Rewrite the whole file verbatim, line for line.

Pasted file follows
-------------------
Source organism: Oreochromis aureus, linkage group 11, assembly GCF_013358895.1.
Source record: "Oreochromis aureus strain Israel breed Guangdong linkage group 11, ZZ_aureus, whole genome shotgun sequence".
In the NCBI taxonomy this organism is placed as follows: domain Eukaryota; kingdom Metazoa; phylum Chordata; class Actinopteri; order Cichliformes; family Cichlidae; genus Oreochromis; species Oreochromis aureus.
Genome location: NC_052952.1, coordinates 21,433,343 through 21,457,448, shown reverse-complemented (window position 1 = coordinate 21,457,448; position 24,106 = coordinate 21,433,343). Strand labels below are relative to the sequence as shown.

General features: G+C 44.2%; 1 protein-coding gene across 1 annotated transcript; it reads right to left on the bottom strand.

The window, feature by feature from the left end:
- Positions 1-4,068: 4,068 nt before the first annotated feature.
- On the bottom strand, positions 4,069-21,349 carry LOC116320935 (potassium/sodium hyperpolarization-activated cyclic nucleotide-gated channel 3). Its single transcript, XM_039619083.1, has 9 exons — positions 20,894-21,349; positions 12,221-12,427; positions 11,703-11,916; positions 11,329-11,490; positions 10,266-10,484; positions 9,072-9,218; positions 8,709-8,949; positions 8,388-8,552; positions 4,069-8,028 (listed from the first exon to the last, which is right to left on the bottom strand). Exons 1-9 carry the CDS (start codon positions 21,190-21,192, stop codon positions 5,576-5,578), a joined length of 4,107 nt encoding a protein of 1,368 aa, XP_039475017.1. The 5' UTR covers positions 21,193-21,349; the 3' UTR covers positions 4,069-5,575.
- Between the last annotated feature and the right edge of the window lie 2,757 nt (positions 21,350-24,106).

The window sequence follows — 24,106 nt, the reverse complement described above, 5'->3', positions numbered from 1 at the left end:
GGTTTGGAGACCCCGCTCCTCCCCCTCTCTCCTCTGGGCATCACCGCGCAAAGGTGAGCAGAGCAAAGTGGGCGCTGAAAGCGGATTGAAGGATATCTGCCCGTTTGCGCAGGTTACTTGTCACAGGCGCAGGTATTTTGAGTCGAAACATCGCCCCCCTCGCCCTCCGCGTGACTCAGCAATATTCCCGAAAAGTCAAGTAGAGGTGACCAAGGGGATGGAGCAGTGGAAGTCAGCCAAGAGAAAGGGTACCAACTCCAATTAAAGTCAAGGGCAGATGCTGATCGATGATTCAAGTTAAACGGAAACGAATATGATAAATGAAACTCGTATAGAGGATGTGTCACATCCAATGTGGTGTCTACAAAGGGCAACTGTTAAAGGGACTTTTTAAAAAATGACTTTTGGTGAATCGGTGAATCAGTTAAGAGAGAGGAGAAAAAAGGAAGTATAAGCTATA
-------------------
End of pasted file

Source organism: Oreochromis aureus, linkage group 11, assembly GCF_013358895.1.
Source record: "Oreochromis aureus strain Israel breed Guangdong linkage group 11, ZZ_aureus, whole genome shotgun sequence".
In the NCBI taxonomy this organism is placed as follows: domain Eukaryota; kingdom Metazoa; phylum Chordata; class Actinopteri; order Cichliformes; family Cichlidae; genus Oreochromis; species Oreochromis aureus.
Genome location: NC_052952.1, coordinates 21,433,343 through 21,457,448, shown reverse-complemented (window position 1 = coordinate 21,457,448; position 24,106 = coordinate 21,433,343). Strand labels below are relative to the sequence as shown.

General features: G+C 44.2%; 1 protein-coding gene across 1 annotated transcript; it reads right to left on the bottom strand.

The window, feature by feature from the left end:
- Positions 1-4,068: 4,068 nt before the first annotated feature.
- On the bottom strand, positions 4,069-21,349 carry LOC116320935 (potassium/sodium hyperpolarization-activated cyclic nucleotide-gated channel 3). Its single transcript, XM_039619083.1, has 9 exons — positions 20,894-21,349; positions 12,221-12,427; positions 11,703-11,916; positions 11,329-11,490; positions 10,266-10,484; positions 9,072-9,218; positions 8,709-8,949; positions 8,388-8,552; positions 4,069-8,028 (listed from the first exon to the last, which is right to left on the bottom strand). Exons 1-9 carry the CDS (start codon positions 21,190-21,192, stop codon positions 5,576-5,578), a joined length of 4,107 nt encoding a protein of 1,368 aa, XP_039475017.1. The 5' UTR covers positions 21,193-21,349; the 3' UTR covers positions 4,069-5,575.
- Between the last annotated feature and the right edge of the window lie 2,757 nt (positions 21,350-24,106).

The window sequence follows — 24,106 nt, the reverse complement described above, 5'->3', positions numbered from 1 at the left end:
GGTTTGGAGACCCCGCTCCTCCCCCTCTCTCCTCTGGGCATCACCGCGCAAAGGTGAGCAGAGCAAAGTGGGCGCTGAAAGCGGATTGAAGGATATCTGCCCGTTTGCGCAGGTTACTTGTCACAGGCGCAGGTATTTTGAGTCGAAACATCGCCCCCCTCGCCCTCCGCGTGACTCAGCAATATTCCCGAAAAGTCAAGTAGAGGTGACCAAGGGGATGGAGCAGTGGAAGTCAGCCAAGAGAAAGGGTACCAACTCCAATTAAAGTCAAGGGCAGATGCTGATCGATGATTCAAGTTAAACGGAAACGAATATGATAAATGAAACTCGTATAGAGGATGTGTCACATCCAATGTGGTGTCTACAAAGGGCAACTGTTAAAGGGACTTTTTAAAAAATGACTTTTGGTGAATCGGTGAATCAGTTAAGAGAGAGGAGAAAAAAGGAAGTATAAGCTATA